Johnson, too, is furious that people who ought to be grateful, be friends, turned on him. His muttered explanation during PMQs for the 148: “I didn’t give them jobs”. Or something to that effect. They betrayed his future “friendship” to them. He will now, just as Trump has always done, turn to his last hope and true friends: those people who feel that no one listens to them: people I call the Wedge.

An example of this constituency: I got a tweet from out of the blue the other day. A woman raged to me that this newspaper’s stock-in-trade was ridiculing the working class because of Brexit and that I, in particular, was one of the cheerleaders of this.

It made no difference to her what I said about how my late father had worked six nights out of seven for 40 years making tin cans on an assembly line in a racist work environment. That he was a guy who was literally “blue collar” because he wore a blue denim work shirt and carried a lunch pail every day. That I hardly knew him until I was older because he had worked so much in my childhood and youth. She retorted that her own mother had been a single mother who had taken in washing. And that, too, believe it or not, she was a lifelong Tory. But they didn’t “get” her any more. They needed to be changed.

They needed to go in Johnson’s direction.

Fight The Elite Within. I pointed out to her that Johnson is an elite of elites: an Old Etonian, Oxford etc. It was of no import to her. It was who he was fighting that counted. And if they were Tories, so be it.

The Wedge, like her, flock to Johnson, like they do to Trump. They answered his call to storm the Capitol and I expect that Johnson will give his people a call to action, too. In his own way.

Johnson and Trump know how to use their ability to funnel the unexpressed dreams and desires; the rage and despair and fear of the Wedge. They funnel it through their own unconventional façades.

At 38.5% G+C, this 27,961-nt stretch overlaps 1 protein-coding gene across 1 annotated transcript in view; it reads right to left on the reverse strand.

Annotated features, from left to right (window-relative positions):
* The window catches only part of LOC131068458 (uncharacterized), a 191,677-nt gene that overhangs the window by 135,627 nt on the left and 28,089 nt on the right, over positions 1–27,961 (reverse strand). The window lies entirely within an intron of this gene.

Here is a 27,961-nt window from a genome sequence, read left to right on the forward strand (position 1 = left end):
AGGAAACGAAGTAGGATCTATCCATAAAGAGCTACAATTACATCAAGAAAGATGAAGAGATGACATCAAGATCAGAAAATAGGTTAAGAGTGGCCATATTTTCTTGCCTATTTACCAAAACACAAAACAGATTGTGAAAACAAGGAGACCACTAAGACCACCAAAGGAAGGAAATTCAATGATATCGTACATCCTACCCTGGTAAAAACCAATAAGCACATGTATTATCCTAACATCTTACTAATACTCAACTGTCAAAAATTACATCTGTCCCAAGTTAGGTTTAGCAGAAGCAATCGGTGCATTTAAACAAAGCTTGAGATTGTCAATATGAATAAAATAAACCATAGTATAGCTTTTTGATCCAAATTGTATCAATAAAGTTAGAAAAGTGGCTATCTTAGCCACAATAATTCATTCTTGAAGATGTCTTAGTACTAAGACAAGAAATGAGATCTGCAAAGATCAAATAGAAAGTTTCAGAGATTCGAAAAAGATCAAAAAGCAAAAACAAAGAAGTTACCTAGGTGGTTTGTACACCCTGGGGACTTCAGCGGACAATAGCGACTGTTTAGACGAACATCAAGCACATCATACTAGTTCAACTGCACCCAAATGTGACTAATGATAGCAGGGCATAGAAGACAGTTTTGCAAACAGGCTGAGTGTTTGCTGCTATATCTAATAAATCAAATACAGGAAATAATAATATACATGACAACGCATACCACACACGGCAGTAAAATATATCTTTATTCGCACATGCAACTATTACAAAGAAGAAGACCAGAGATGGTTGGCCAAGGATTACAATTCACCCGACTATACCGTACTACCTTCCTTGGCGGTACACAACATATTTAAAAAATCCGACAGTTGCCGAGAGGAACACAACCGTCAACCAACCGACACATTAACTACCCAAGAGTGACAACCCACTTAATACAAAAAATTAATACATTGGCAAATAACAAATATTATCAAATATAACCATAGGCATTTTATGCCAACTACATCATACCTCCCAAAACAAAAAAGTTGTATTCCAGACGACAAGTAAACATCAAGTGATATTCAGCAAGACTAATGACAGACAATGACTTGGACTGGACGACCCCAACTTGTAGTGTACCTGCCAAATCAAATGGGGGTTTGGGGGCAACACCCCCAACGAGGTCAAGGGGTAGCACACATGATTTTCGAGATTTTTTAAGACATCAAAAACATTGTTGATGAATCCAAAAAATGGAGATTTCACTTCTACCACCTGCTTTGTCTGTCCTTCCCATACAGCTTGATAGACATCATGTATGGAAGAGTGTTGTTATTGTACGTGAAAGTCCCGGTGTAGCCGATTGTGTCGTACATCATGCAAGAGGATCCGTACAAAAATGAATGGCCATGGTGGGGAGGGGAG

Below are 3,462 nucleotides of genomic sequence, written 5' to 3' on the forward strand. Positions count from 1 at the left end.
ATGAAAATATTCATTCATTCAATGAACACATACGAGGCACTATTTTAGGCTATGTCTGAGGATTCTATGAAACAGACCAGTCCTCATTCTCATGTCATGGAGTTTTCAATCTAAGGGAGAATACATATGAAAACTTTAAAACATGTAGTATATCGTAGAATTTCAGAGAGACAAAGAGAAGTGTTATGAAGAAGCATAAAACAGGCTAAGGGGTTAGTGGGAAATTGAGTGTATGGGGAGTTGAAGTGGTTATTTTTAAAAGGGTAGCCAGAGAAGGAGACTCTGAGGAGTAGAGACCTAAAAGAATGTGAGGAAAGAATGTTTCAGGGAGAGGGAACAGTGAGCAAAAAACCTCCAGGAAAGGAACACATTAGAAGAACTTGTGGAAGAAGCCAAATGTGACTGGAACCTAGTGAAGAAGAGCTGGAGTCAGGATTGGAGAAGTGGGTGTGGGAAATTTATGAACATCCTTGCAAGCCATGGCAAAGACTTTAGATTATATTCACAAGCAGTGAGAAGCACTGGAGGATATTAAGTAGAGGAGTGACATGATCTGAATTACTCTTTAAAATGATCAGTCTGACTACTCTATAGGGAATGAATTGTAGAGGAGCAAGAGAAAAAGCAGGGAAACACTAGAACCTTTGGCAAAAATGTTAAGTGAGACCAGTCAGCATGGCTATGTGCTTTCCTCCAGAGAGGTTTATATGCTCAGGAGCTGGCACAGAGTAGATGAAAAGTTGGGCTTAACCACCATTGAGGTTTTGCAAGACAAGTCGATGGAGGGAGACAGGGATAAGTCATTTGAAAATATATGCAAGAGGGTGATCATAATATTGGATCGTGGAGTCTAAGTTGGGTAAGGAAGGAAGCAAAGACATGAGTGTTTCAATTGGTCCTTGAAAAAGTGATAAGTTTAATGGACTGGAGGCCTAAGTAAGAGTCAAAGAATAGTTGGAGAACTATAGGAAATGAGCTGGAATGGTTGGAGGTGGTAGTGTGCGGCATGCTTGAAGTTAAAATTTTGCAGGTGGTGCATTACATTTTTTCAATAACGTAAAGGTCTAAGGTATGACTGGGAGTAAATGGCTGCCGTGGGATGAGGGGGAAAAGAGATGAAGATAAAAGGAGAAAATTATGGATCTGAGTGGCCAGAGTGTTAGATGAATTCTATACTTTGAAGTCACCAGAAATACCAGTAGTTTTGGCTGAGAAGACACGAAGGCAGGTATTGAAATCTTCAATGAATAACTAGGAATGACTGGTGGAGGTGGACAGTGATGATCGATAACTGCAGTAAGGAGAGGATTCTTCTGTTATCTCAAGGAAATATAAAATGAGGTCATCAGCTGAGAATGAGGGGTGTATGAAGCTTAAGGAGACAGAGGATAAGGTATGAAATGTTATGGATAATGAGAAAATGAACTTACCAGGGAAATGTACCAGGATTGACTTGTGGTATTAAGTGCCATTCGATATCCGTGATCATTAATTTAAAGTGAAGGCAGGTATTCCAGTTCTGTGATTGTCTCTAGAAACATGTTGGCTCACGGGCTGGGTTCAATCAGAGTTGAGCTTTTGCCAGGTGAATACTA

In America the phrase is that Trump and Johnson “Stick it to ’em”. Whoever that may be.

Whoever the Wedge need and want it to be.

And that’s fine by Trump and Johnson because what these guys really want is what Johnson called himself as a little boy: to be “World King”. Trump calls his followers “Trump World”.

Trump tweeted to his followers before January 6 to be at the Capitol and that it was “going to be wild”. That exhortation was his “Fifth Avenue” moment. The question for us here: what could Johnson’s “Fifth Avenue” be?

In effect, it already exists on multiple fronts:

His challenge to the peace and stability of Northern Ireland through questioning the Northern Ireland Protocol;

His deportation of refugees seeking asylum here to a country with an appalling record as far as LGBTQ people are concerned, this to the rage of immigrant organisations;

His desire to rewrite the ministerial code to his own liking;

His fouling the British value of fair play through Partygate;

And the fact, not hidden, that he is a liar. Johnson just plain lies.

These, and more to come, are Johnson’s “Fifth Avenue”: the assent by a percentage of the population to the destruction of norms and practices.

A thumb-in-the-eye to decency.